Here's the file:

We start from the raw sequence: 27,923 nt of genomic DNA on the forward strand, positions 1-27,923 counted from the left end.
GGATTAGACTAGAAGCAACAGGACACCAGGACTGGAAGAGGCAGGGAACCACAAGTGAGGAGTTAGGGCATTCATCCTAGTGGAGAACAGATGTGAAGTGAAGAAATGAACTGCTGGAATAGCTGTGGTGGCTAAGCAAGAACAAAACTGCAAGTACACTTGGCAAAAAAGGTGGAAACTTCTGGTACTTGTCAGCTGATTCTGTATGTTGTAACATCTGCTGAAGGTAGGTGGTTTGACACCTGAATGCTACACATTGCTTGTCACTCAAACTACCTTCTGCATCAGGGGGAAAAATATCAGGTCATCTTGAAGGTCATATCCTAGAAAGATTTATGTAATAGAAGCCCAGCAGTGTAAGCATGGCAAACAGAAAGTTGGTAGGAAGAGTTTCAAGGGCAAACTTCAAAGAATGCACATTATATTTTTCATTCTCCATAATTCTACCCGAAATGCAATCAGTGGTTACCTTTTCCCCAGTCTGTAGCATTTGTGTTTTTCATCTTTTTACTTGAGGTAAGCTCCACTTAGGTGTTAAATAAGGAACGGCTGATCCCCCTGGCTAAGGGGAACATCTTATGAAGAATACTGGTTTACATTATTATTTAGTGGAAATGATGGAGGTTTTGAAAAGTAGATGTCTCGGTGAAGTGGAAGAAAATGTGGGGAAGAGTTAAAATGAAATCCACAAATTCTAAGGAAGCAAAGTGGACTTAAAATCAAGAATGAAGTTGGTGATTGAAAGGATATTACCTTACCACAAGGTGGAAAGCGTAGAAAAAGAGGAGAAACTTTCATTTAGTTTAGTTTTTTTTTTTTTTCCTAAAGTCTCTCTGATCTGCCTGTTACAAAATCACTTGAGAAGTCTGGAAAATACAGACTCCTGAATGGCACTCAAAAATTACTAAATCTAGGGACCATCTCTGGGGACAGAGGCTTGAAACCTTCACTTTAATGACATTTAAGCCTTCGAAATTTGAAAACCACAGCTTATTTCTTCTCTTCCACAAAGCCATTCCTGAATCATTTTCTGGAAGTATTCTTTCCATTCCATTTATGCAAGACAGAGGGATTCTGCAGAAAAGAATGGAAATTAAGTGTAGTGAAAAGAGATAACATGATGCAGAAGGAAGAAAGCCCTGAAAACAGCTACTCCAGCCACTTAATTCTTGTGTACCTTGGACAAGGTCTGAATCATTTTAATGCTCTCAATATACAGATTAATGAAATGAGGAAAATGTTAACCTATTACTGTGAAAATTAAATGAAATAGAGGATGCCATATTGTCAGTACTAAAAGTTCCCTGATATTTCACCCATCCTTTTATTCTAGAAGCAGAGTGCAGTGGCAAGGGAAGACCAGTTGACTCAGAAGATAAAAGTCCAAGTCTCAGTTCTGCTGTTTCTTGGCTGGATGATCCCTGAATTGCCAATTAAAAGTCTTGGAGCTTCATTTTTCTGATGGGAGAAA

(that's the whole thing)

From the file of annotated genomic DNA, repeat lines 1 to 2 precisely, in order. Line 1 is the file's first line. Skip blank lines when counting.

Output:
We start from the raw sequence: 27,923 nt of genomic DNA on the forward strand, positions 1-27,923 counted from the left end.
GGATTAGACTAGAAGCAACAGGACACCAGGACTGGAAGAGGCAGGGAACCACAAGTGAGGAGTTAGGGCATTCATCCTAGTGGAGAACAGATGTGAAGTGAAGAAATGAACTGCTGGAATAGCTGTGGTGGCTAAGCAAGAACAAAACTGCAAGTACACTTGGCAAAAAAGGTGGAAACTTCTGGTACTTGTCAGCTGATTCTGTATGTTGTAACATCTGCTGAAGGTAGGTGGTTTGACACCTGAATGCTACACATTGCTTGTCACTCAAACTACCTTCTGCATCAGGGGGAAAAATATCAGGTCATCTTGAAGGTCATATCCTAGAAAGATTTATGTAATAGAAGCCCAGCAGTGTAAGCATGGCAAACAGAAAGTTGGTAGGAAGAGTTTCAAGGGCAAACTTCAAAGAATGCACATTATATTTTTCATTCTCCATAATTCTACCCGAAATGCAATCAGTGGTTACCTTTTCCCCAGTCTGTAGCATTTGTGTTTTTCATCTTTTTACTTGAGGTAAGCTCCACTTAGGTGTTAAATAAGGAACGGCTGATCCCCCTGGCTAAGGGGAACATCTTATGAAGAATACTGGTTTACATTATTATTTAGTGGAAATGATGGAGGTTTTGAAAAGTAGATGTCTCGGTGAAGTGGAAGAAAATGTGGGGAAGAGTTAAAATGAAATCCACAAATTCTAAGGAAGCAAAGTGGACTTAAAATCAAGAATGAAGTTGGTGATTGAAAGGATATTACCTTACCACAAGGTGGAAAGCGTAGAAAAAGAGGAGAAACTTTCATTTAGTTTAGTTTTTTTTTTTTTTCCTAAAGTCTCTCTGATCTGCCTGTTACAAAATCACTTGAGAAGTCTGGAAAATACAGACTCCTGAATGGCACTCAAAAATTACTAAATCTAGGGACCATCTCTGGGGACAGAGGCTTGAAACCTTCACTTTAATGACATTTAAGCCTTCGAAATTTGAAAACCACAGCTTATTTCTTCTCTTCCACAAAGCCATTCCTGAATCATTTTCTGGAAGTATTCTTTCCATTCCATTTATGCAAGACAGAGGGATTCTGCAGAAAAGAATGGAAATTAAGTGTAGTGAAAAGAGATAACATGATGCAGAAGGAAGAAAGCCCTGAAAACAGCTACTCCAGCCACTTAATTCTTGTGTACCTTGGACAAGGTCTGAATCATTTTAATGCTCTCAATATACAGATTAATGAAATGAGGAAAATGTTAACCTATTACTGTGAAAATTAAATGAAATAGAGGATGCCATATTGTCAGTACTAAAAGTTCCCTGATATTTCACCCATCCTTTTATTCTAGAAGCAGAGTGCAGTGGCAAGGGAAGACCAGTTGACTCAGAAGATAAAAGTCCAAGTCTCAGTTCTGCTGTTTCTTGGCTGGATGATCCCTGAATTGCCAATTAAAAGTCTTGGAGCTTCATTTTTCTGATGGGAGAAA